• Medical history assessment:The patient’s medical history is analyzed to determine whether there could be another condition or genetic factors causing neck pain or symptoms of cervical radiculopathy.
  • Diagnostic imaging tests: These may include X-rays, magnetic resonance imaging (MRI), and/or computed tomography (CT) scans.
  • Electromyography (EMG):This test measures the electrical activity of the skeletal muscles when at rest and during contractions. EMGs are performed with electromyography, which is an instrument that records and graphs this activity.
  • Nerve conduction studies:Sometimes done alongside EMGs, these tests determine whether a nerve is functioning properly.

In all, these diagnostic tests help determine whether symptoms are consistent with cervical radiculopathy or another condition, such as diabetes, which can damage nerves.

Non-Surgical Treatments

As New Jersey’s most comprehensive spine center, CNSO’s personal treatment plans are based on a conservative approach. The award-winning neurosurgeons, spine surgeons, pain management specialists, and physical medicine and rehabilitation physicians collaborate to first consider whether an evidence-based, non-invasive technique would best treat the patient. In most neck pain or cervical radiculopathy cases, patients respond well to non-surgical treatment options, such as:

Rest, With Activity and Lifestyle Modifications

Most patients are advised to prioritize rest, make activity modifications, and form better lifestyle habits to reduce their symptoms. These may include:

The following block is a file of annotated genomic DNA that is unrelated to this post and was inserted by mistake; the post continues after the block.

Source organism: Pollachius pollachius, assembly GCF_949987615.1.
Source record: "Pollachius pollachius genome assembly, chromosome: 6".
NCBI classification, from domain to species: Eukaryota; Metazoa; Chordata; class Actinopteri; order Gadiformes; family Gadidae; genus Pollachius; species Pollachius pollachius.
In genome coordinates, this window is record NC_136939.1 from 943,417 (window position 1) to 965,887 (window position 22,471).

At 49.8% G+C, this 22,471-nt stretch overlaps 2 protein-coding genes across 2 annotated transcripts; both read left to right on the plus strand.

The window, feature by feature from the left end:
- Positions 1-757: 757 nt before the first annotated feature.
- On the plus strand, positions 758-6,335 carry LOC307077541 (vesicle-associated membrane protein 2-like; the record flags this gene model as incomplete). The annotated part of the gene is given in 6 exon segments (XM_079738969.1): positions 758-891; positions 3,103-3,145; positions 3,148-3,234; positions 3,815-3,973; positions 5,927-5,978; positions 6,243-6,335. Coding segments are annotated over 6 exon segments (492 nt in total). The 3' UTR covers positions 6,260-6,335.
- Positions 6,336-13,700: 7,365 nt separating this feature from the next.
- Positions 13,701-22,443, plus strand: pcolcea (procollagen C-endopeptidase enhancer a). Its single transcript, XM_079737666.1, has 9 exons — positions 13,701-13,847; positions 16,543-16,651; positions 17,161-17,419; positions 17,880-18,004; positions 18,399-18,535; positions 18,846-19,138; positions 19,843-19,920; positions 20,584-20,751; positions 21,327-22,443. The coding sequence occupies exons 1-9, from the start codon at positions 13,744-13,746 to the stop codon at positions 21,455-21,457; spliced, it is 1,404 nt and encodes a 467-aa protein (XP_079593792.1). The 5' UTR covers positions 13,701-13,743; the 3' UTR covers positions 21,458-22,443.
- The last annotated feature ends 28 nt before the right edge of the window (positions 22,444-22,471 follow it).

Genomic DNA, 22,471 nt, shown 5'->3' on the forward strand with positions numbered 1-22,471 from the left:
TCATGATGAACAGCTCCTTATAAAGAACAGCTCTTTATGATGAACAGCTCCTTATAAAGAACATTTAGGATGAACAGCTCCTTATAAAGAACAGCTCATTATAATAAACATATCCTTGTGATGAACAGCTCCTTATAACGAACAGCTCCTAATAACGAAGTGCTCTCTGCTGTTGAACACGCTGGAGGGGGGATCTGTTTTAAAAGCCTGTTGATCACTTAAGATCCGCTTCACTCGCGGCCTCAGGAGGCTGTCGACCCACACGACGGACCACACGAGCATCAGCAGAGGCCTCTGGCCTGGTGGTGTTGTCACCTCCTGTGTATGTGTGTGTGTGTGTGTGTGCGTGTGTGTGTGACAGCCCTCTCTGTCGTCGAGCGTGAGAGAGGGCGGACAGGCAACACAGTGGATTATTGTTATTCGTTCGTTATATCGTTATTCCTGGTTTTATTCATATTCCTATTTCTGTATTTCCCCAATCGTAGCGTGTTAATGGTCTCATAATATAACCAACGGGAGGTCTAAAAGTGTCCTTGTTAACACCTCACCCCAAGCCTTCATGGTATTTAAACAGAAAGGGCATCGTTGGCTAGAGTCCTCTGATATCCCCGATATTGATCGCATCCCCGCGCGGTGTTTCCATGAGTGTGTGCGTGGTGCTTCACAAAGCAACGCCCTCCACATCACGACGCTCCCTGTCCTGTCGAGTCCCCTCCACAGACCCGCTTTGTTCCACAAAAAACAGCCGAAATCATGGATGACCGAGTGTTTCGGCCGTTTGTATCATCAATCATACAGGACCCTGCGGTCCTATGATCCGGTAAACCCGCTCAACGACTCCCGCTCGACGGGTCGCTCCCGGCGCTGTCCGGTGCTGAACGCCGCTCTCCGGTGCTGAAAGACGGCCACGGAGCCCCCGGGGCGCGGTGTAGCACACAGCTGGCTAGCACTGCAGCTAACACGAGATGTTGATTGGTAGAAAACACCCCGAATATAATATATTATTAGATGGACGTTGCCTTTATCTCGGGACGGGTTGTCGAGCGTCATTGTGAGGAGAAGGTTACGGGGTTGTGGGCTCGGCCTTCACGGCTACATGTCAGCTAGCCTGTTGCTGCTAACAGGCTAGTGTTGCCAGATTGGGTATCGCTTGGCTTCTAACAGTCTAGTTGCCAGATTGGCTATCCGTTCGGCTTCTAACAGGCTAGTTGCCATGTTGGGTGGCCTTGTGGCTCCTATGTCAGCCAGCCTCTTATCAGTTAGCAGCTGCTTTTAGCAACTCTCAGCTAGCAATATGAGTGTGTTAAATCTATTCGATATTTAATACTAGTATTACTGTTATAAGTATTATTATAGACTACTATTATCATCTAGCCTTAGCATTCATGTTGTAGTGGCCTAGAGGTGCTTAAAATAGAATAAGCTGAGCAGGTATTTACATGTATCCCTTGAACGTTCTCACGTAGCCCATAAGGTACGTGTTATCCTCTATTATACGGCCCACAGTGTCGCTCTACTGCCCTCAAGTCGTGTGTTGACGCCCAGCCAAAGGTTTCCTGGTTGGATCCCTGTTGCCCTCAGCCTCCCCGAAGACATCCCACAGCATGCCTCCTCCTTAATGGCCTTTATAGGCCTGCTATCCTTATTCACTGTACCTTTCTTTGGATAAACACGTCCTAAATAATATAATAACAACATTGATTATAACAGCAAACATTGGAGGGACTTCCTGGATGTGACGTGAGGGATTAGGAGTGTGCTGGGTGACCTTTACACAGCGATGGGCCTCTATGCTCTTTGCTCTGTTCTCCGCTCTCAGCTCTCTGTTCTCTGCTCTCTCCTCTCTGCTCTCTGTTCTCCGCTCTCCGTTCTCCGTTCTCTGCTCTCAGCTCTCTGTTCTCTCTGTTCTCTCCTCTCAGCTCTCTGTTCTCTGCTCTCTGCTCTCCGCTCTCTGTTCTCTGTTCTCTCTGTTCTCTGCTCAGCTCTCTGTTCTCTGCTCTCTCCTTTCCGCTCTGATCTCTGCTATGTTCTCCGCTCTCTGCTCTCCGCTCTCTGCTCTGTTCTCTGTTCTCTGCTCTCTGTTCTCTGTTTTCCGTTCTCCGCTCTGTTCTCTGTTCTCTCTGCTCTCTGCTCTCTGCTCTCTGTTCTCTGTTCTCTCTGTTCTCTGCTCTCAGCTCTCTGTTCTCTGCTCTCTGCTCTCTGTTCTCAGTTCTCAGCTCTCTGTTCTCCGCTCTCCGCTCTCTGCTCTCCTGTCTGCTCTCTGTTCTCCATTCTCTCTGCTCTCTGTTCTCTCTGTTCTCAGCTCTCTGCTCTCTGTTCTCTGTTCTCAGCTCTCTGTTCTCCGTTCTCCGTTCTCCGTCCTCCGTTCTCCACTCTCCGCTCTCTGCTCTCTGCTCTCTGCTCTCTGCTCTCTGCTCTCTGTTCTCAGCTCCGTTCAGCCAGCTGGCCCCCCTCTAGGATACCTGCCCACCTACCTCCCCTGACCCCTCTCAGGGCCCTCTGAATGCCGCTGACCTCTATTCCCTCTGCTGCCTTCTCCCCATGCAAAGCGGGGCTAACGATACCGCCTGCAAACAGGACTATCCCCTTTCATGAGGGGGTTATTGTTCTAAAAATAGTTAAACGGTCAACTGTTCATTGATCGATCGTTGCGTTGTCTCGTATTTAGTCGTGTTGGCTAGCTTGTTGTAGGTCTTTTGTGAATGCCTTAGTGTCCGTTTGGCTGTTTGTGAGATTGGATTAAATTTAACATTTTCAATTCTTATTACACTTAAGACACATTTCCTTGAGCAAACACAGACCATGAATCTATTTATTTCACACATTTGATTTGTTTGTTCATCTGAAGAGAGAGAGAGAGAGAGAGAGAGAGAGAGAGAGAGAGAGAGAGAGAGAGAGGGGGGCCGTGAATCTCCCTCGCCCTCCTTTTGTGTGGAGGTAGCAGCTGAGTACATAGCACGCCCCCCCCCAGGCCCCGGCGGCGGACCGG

• Use of better form or limiting sports, lifting, and other strenuous activities
  • Maintain a healthy weight through good nutrition
  • Practice better posture when seated or driving
  • Reduce stress
  • Make ergonomic adjustments at work

Physical Therapy and Exercise

A physical therapy regimen often improves symptoms of cervical radiculopathy. Under the direction of a physical therapist, certain exercises and manipulations of the musculature by the physical therapist, can help to improve one’s range of motion, reduce pain, and strengthen muscles. CNSO offers physical therapy services in Wayne, Paramus, Morristown, and Jersey City, NJ.

Non-Steroidal Anti-Inflammatory Drugs (NSAIDs)

NSAIDs are either prescribed or available over the counter at many retail locations and pharmacies. They are recommended for patients who have pain related to nerve inflammation or irritation.

Oral Corticosteroids

These medications aim to reduce inflammation and swelling in the spinal nerves. They usually are prescribed in a short course, over five to seven days, and often are followed by a course of NSAIDs.

Epidural Steroid Injections

To reduce local inflammation, epidural steroid injections are placed within the epidural space, between adjacent vertebrae in the cervical spine. The goal is to decrease swelling and relieve pain, giving the nerve its best chance to recover.

Chiropractic Care and Spinal Manipulation

Through specialized tools or manual therapy, spinal manipulation involves applying pressure to the spine to adjust its alignment. As a result, pressure on compressed nerves is reduced to ease pain and address the underlying cause of cervical radiculopathy.

Acupuncture and Alternative Therapies

Complementary and alternative medicine (CAM) commonly is used in the non-surgical treatment of cervical radiculopathy. For instance, acupuncture aims to relieve pain by inserting thin needles at specific points on the body, stimulating sensory nerves under the skin.

Surgical Options

If cervical radiculopathy does not improve with any one of the conservative treatment options, and if diagnostic imaging has detected a structural cause for the radiculopathy, spine surgery is the next step. CNSO spine surgeons perform every type of surgical procedure proven to treat cervical radiculopathy. These procedures may include:

Anterior Cervical Discectomy and Fusion (ACDF)